As a Podiatrist I constantly get asked to give lectures on footwear and how bio-mechanical function of your body is effected by shoes. In the past few years I have been bombarded with questions relating to “barefoot” running – also known as “minimalist running” or “chi-running” or “mid-foot striking”. This is an important topic if athletes want to understand the basic concepts of how a shoe works and what shoe is right for them. So before we delve into the bio-mechanics of it all and how to choose the right shoe – lets start with “minimalist” running or training.
So lets start by looking at the evidence – or the lack of it. People who advocate barefoot running routinely make several claims, the most prominent being that running barefoot or “minimalist” reduces the risk of musculo-skeletal related injuries, improves metabolic function and that in fact standard shoes cause problems for feet. The evidence does not suggest this at all and in fact in a recent study presented at the American College of Sports Medicine in Chicago it was stated that the: “use of minimalist shoes does not appear to be associated with higher or lower injury risk.“ There was also no benefit of any kind when a “minimalist” shoe was compared with a traditional standard running shoe: “The use of minimal footwear did not provide an advantage over standard running shoes despite a reduction in shoe mass.” In fact there were no less than 5 peer reviewed medical papers presented at that conference showing: “barefoot or minimalist running has either no, or a negative effect on metabolic efficiency.” Running in minimalist footwear showed: “no significant changes in running economy with first time use of minimalist shoes.” In fact even the sales of minimalist footwear have taken a rapid decline in 2013 dropping over 10% in the first quarter alone and now only accounting for around 4% of total running shoe sales. SportsOneSource, the company who monitor athletic footwear sales is quoted as saying: “I think its safe to say the “fad” is pretty much over.”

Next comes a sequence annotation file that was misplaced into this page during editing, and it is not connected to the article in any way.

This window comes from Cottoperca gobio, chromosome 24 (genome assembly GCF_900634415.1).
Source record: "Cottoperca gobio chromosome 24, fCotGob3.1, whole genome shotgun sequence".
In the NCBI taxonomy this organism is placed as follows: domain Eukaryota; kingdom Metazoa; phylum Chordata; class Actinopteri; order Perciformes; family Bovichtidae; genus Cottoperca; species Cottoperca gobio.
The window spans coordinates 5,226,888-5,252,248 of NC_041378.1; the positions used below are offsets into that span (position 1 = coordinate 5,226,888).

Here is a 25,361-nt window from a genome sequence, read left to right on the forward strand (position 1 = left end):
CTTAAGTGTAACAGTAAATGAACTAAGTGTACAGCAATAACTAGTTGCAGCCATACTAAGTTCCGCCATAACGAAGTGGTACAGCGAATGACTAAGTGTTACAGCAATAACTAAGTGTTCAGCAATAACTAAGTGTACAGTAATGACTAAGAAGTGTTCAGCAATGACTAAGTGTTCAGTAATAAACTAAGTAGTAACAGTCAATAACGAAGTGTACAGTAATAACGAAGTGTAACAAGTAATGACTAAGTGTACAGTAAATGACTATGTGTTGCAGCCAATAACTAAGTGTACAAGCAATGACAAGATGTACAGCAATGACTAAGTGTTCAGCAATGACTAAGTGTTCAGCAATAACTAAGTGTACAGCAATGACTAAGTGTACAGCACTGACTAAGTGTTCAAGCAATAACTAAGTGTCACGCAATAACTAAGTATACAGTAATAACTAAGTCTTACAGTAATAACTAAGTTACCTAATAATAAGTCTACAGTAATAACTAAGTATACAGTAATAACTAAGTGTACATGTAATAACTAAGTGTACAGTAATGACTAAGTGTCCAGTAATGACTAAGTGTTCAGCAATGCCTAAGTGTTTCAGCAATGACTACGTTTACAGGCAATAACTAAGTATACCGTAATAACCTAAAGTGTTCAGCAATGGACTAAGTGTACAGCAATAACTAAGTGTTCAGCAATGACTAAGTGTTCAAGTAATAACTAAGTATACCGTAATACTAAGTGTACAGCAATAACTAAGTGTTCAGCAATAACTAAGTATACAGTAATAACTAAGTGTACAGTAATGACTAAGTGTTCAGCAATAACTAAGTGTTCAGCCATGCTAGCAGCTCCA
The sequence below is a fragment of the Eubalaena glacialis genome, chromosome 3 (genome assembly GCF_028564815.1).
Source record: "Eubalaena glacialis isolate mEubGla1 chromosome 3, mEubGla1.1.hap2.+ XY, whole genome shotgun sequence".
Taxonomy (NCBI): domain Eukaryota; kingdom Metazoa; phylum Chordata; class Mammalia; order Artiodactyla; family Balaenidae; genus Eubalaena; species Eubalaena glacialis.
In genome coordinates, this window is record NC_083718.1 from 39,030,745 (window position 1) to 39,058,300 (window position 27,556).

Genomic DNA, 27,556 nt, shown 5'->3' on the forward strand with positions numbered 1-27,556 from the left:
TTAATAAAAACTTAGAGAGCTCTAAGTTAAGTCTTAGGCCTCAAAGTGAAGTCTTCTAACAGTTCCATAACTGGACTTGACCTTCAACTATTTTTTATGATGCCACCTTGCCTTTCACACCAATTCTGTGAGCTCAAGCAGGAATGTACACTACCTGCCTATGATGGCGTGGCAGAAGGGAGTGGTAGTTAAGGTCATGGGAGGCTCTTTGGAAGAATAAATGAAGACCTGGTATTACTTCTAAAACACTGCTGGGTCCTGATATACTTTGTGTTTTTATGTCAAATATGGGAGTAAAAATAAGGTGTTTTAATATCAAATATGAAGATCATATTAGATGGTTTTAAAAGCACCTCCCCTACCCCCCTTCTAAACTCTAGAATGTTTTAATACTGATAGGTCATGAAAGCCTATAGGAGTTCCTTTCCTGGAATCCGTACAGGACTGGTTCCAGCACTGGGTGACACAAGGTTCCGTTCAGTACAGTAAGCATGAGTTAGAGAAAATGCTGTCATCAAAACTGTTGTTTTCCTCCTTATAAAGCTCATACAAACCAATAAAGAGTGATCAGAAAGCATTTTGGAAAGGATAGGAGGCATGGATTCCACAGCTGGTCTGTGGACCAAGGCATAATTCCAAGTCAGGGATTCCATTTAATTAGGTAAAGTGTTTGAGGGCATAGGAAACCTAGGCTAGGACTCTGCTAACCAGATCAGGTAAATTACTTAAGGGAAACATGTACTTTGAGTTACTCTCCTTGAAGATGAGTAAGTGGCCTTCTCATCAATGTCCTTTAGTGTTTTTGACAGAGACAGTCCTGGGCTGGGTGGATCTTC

Vibrams or “Five Finger” shoes have been made trendy by actors like Samuel L Jackson who wore them to an awards ceremony earlier this year with a beige suit – very stylish indeed. Nearly every major shoe manufacturer in the world has jumped onto this trend by producing their own version of the minimalist shoe – Nike FREE, Brooks Pure Connect and the Mizuno Wave Evo are all good examples of this. So does all this mean you shouldn’t use shoes like these? Well not exactly – see they have their specific uses – its just that those uses mainly involve walking around the house or the beach – not running a half marathon! The injuries we see as medical professionals relating to the use of these types of footwear are mostly in patients who change running style suddenly due to this new shoe or in long distance runners who repetitively pound the pavement: stress fractures, inter-metatarsal bursitis, plantar fasciitis and joint inflammation. These shoes are not appropriate for any durational type exercise involving force displacement (i.e. running distances) and should be carefully considered when doing anything else but casual walking.
“Barefoot” or “minimalist” running was hailed as the savior of lower limb musculo-skeletal injuries. The advocates promised a lot, but when push comes to shove the research just isn’t their to back up any claims made by the fans of this running style. In fact the research is damning. Believe the hype at your own risk.
So how do you choose a shoe that is right for you as an athlete? Well now we have the barefoot myth out of the way we can get into the nitty gritty and the good stuff…..next discussion…..when is a shoe not a shoe? We will explore the bio-mechanics behind force displacement in running shoes and give you some handy tips and hints on how running shoes are very different animals to other sports footwear such as tennis shoes!
Author: Paul Bowles (Podiatrist)